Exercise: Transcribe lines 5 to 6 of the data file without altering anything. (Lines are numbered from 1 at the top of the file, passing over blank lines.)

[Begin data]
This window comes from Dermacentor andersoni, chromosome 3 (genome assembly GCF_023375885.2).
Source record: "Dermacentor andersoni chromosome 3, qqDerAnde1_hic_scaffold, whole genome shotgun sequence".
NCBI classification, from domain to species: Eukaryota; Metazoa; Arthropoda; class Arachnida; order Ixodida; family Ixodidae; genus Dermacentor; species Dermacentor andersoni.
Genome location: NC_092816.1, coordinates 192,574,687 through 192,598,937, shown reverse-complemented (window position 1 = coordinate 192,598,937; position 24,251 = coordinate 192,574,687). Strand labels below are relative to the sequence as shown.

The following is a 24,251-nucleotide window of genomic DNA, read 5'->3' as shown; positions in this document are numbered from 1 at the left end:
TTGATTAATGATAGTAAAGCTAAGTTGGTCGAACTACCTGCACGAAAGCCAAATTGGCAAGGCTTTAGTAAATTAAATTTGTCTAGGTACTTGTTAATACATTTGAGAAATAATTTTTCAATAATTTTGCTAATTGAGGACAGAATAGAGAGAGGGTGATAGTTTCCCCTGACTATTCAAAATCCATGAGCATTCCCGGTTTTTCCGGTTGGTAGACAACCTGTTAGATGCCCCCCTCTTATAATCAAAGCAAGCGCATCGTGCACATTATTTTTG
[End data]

The following is a 24,251-nucleotide window of genomic DNA, read 5'->3' as shown; positions in this document are numbered from 1 at the left end:
TTGATTAATGATAGTAAAGCTAAGTTGGTCGAACTACCTGCACGAAAGCCAAATTGGCAAGGCTTTAGTAAATTAAATTTGTCTAGGTACTTGTTAATACATTTGAGAAATAATTTTTCAATAATTTTGCTAATTGAGGACAGAATAGAGAGAGGGTGATAGTTTCCCCTGACTATTCAAAATCCATGAGCATTCCCGGTTTTTCCGGTTGGTAGACAACCTGTTAGATGCCCCCCTCTTATAATCAAAGCAAGCGCATCGTGCACATTATTTTTG